Publication Date



The Federal Trade Commission (FTC) was established in 1914 to prevent unfair competition in commerce. Since that time, the FTC has been given greater authority to police anticompetitive practices. It has evolved into the most important regulator of information policy and now regulates our technological future. Unfortunately, the agency is often poorly understood. In his book Federal Trade Commission Privacy Law and Policy, Professor Hoofnagle will redress this confusion by explaining how the FTC arrived at its current position of power. He will offer practical tips for lawyers, legal academics, political scientists, historians, and those interested in obtaining a better understanding of the FTC’s privacy activities and how they fit in the context of the agency’s mission to protect consumers. He also will give a few thoughts on what to expect under the Trump Administration and the FTC.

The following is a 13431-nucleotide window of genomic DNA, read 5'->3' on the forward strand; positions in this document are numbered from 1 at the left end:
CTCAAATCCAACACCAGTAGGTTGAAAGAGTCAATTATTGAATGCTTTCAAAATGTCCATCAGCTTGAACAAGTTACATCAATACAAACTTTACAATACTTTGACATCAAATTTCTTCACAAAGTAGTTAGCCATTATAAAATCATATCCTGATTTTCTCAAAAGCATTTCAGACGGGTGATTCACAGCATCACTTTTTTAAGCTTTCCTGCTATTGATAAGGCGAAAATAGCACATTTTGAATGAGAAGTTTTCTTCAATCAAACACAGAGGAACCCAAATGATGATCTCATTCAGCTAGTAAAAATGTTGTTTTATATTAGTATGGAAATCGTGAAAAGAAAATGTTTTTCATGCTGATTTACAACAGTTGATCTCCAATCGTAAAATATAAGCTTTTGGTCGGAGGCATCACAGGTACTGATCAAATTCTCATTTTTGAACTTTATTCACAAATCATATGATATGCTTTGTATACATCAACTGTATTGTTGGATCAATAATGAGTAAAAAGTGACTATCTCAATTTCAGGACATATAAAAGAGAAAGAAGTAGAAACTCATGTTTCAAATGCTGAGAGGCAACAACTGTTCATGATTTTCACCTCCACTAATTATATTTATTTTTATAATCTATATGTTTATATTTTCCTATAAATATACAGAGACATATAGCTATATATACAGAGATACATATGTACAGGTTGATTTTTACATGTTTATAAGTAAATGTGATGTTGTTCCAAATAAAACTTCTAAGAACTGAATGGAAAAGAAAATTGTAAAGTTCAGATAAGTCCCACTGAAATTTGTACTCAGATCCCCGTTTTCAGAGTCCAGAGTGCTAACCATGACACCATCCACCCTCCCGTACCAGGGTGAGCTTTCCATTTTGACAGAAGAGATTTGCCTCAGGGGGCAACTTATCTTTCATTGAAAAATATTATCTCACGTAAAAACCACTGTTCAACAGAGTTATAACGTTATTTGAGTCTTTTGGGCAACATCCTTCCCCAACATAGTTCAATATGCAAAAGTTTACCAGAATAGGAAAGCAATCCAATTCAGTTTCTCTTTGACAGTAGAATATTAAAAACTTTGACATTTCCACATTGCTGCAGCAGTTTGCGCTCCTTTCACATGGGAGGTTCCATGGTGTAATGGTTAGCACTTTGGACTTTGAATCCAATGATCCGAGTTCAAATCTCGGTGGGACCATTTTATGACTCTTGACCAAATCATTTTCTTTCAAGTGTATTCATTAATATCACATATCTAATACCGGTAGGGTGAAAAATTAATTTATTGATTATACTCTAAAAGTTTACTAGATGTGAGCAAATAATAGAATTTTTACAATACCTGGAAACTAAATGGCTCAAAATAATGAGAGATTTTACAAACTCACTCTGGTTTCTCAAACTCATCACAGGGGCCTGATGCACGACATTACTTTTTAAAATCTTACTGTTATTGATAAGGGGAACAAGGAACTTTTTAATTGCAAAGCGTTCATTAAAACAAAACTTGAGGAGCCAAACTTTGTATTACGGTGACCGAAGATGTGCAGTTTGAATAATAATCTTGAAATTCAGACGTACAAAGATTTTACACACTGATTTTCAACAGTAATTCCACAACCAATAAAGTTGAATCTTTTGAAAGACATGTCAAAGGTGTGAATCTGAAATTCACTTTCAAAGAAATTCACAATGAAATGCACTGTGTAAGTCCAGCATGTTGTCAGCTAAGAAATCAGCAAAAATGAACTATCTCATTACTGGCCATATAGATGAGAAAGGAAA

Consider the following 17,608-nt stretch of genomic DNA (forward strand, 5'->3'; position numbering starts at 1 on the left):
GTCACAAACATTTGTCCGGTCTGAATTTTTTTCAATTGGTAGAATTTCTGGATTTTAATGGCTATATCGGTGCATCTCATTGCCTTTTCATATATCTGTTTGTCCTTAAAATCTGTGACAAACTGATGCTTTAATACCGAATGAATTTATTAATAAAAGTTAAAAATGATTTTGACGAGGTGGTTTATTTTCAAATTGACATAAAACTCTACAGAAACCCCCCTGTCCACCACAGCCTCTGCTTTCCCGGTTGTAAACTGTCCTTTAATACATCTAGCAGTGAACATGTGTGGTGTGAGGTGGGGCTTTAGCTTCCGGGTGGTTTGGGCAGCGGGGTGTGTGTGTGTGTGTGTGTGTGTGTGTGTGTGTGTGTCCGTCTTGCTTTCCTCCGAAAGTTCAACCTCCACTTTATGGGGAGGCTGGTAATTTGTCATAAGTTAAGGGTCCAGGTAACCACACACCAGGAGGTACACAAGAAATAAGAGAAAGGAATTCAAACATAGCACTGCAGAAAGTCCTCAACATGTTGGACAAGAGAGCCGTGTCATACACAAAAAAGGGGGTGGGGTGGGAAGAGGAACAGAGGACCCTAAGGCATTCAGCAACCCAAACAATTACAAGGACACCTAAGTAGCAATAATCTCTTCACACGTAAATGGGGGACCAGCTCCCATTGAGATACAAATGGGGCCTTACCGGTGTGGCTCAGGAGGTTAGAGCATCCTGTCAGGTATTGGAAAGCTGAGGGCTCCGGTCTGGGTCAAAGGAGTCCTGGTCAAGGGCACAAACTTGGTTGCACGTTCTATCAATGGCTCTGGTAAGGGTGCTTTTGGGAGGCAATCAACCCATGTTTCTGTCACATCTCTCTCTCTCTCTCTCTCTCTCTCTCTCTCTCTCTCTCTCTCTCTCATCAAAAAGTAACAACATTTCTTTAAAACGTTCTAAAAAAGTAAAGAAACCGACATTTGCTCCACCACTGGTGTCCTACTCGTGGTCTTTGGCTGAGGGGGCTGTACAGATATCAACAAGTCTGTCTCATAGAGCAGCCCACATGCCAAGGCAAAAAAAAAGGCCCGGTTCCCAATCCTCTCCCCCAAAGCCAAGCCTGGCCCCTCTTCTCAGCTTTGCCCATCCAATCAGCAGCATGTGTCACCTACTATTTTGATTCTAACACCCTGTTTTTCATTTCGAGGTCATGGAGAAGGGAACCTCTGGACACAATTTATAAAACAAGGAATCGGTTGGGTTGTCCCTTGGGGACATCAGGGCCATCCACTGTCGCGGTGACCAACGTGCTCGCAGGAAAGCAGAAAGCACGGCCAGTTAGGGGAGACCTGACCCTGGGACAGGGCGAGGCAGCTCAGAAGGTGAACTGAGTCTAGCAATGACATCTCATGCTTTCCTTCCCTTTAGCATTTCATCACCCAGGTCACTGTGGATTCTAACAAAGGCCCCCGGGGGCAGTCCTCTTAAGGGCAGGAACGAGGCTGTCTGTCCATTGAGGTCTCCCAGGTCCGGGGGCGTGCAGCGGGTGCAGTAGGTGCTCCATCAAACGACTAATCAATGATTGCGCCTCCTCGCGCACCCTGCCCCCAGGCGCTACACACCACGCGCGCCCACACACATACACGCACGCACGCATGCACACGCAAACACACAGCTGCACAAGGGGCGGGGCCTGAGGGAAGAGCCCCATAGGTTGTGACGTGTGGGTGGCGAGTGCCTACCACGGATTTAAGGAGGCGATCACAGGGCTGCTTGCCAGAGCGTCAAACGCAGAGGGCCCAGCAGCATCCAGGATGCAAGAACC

Professor Hoofnagle is an adjunct professor at UC Berkeley School of Law and the School of Information, where he is resident. He teaches computer crime law, internet law, information privacy law, and seminars on the Federal Trade Commission an education technology. Professor Hoofnagle has written in the areas of information privacy, the law of unfair and deceptive practices, consumer law, and identity theft. He is licensed to practice in California and Washington, D.C., and serves as of counsel to Gunderson Dettmer Stough Villeneuve Franklin & Hachigian, LLP.

The BookIT IP Series is jointly sponsored by Chicago-Kent’s Intellectual Property Program and Center for Empirical Studies in Intellectual Property.

Runtime: 00:50:59